You read these stories all the time. An author talks about all her many rejections, the books under the bed, the 'almost' moments. Yes, I have them too. All authors do. I have not met an author yet who didn't have quite a few rejections stacked up in her email inbox or in her mailbox.
But I suppose it's always nice to read one more, because it gives that unpublished author some hope and the reader some insight into the whole process.
Go back to 2002. I read online about this 'event' called the NaNoWriMo (National Novel Writing Month). And how this group of aspiring writers had banded together to encourage each other to try writing a 50,000 word novel in one month. At this point in my life, I'd written lots of descriptive paragraphs and a couple of short stories. I even had about 40 pages of some weird YA fantasy novel written, stashed away on a floppy disk somewhere.
But I'd never tried to write a whole book. In fact, I almost believed I couldn't. I didn't think I had an idea for a whole book in my head.
See, I'm not one of those writers who wakes up with characters and voices and snippets of dialogue in her head. I have more of an 'open your mind and see what spills out' kind of creativity. And the more I use it, the more ideas seem to be in there. Strange thing indeed.
So, I joined the NaNoWriMo that year. Wrote about 37K of a story that had no outline or plot really. And once the month was over, I left my book half finished and lingering on my computer.
Jump ahead to 2004. My husband and I decided to leave the state we were living in and move to the mountains. Rural, quiet. I worked from home. The kids went to school, and, without a commute and a daily job to slog through, I had a lot of free time. I pulled out that old book and made myself finish it (there's a bit more detail to that story, but then this post would be even longer). The book was really quite awful. I remember querying a couple of agents. Most rejected me flat out. The one poor soul who requested the book was very kind about what parts he found good.
But by the time I was in the middle of that process, I'd started another novel. More women's fiction-y than anything else. It took me about a year to finish that one. Did more querying. Got more agent requests for the thing. Ended up with nothing.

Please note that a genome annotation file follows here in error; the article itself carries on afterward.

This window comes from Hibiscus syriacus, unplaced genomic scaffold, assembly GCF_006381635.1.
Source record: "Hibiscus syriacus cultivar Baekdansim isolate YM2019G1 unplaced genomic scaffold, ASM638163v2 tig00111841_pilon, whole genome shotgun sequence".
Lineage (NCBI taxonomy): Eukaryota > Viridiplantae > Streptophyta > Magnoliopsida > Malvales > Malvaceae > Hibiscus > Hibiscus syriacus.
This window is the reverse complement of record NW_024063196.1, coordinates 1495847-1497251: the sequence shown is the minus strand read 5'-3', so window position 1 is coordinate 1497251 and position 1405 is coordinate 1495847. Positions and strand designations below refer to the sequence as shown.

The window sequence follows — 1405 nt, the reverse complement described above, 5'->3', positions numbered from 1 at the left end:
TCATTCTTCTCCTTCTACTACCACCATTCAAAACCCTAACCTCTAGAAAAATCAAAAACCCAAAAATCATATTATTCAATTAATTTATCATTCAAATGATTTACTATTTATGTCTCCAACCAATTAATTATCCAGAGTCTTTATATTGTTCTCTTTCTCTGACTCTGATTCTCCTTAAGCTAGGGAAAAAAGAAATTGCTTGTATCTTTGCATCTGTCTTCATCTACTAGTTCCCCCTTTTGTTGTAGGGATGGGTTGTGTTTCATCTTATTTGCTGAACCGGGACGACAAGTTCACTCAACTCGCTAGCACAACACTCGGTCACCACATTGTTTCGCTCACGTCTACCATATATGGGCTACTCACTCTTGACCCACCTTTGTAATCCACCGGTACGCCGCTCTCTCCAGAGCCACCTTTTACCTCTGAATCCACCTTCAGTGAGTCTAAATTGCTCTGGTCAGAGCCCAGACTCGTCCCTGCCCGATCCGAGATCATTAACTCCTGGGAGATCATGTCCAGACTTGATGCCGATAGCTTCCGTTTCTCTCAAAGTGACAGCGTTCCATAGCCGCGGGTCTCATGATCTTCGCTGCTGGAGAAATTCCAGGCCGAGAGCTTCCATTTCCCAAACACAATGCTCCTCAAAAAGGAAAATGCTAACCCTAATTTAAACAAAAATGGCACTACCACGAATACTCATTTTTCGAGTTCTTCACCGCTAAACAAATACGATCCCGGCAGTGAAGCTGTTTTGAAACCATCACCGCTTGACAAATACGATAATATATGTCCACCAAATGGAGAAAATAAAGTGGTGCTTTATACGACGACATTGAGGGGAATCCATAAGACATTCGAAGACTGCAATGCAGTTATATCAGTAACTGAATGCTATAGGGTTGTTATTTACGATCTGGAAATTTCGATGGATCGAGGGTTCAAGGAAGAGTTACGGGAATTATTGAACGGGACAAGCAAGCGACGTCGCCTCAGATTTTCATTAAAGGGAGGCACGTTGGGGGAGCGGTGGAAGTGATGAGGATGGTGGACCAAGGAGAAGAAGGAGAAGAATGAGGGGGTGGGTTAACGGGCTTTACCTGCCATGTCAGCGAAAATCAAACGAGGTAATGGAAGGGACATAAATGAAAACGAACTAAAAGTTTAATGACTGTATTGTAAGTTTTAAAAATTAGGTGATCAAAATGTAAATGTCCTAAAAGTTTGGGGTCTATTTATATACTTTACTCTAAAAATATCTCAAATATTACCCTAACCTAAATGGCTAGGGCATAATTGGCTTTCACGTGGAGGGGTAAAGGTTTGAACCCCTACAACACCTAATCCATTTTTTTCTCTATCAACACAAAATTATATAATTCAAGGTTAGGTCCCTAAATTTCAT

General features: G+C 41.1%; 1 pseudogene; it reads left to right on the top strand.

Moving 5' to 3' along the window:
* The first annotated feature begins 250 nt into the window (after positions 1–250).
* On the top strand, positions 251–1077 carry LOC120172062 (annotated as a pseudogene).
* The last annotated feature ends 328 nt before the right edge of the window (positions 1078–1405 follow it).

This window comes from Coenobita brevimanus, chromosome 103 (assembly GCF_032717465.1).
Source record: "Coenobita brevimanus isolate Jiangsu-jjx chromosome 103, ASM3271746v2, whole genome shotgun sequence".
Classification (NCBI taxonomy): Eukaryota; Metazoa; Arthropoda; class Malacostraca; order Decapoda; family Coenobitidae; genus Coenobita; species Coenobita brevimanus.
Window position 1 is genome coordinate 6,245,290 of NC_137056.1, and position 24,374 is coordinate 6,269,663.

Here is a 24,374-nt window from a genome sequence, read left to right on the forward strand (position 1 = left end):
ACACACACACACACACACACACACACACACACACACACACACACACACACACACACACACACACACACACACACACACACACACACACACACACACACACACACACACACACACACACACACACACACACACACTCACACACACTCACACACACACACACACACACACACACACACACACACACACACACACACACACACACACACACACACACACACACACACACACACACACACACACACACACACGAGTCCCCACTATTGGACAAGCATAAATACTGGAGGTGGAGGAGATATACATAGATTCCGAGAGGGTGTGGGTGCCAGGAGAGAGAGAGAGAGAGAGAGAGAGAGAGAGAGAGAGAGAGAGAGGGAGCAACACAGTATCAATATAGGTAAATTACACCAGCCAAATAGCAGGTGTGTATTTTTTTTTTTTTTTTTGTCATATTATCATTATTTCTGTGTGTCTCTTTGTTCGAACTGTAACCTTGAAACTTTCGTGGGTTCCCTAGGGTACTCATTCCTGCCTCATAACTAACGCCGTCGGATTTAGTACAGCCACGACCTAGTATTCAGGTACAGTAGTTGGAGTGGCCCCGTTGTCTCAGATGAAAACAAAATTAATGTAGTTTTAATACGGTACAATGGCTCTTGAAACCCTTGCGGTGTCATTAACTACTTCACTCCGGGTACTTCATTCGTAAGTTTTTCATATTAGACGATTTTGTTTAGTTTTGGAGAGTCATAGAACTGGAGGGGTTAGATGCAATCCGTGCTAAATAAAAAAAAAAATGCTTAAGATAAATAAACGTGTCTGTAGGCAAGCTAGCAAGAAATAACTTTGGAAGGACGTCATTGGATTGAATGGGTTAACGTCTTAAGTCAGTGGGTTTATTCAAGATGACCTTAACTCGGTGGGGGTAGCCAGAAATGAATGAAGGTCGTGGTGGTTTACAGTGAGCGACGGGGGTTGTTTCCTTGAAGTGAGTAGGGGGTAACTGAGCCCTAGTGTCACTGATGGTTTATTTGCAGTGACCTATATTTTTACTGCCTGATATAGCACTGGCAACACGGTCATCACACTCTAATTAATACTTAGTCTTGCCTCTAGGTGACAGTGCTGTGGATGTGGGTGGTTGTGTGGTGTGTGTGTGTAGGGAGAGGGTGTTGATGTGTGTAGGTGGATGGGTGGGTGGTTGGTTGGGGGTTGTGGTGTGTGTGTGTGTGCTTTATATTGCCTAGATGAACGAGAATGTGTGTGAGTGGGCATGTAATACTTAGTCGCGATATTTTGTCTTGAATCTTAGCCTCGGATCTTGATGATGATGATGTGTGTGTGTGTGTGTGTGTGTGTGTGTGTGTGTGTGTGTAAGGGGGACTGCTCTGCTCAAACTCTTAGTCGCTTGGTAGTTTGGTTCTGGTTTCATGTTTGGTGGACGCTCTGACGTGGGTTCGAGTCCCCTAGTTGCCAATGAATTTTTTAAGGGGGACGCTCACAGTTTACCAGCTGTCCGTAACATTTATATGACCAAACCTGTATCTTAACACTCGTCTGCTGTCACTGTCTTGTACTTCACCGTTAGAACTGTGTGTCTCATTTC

Of course, in the middle of querying this 2nd book I saw all the flaws and problems. Knew it needed a big old edit. And was too sick of the book to try to fix it.
I wrote a few more books that also went nowhere. My idea was to find an agent and get that NY contract with a big publishing house. But along the way I met other authors online and learned about the world of epublishers. How you can query your book directly to an editor and don't have to worry about the agent liking your book first.
So I kept that idea in the back of my mind. Always trying for the agent first...but this time around with my book, The Ninth Curse, I was getting frustrated with the kinds of responses I was getting from agents. They all seemed to like my writing style and my voice, but would get caught up on one dumb thing or other in that first 2 or 3 chapters. And I'd get the reject.
As part of my plan, I'd decided to sub this book to Samhain, as I knew they were publishing similar books. My agent hunt had about run its course, and I was convinced this book was GOOD. Thank goodness my editor at Samhain, Sasha Knight, agreed. Within a month of my subbing the book, she'd sent me an email offering me a contract.
The following week, she contacted me to let me know that a spot had opened up in the schedule, and instead of waiting about 9 months for publication, I would have my book up on their site by APRIL. Yikes!
So here I am today. With many many rejections. Several books that went nowhere. And a contract in hand! It does happen. You can survive an avalanche of rejections and 'under the bed' books and come out stronger and better and published.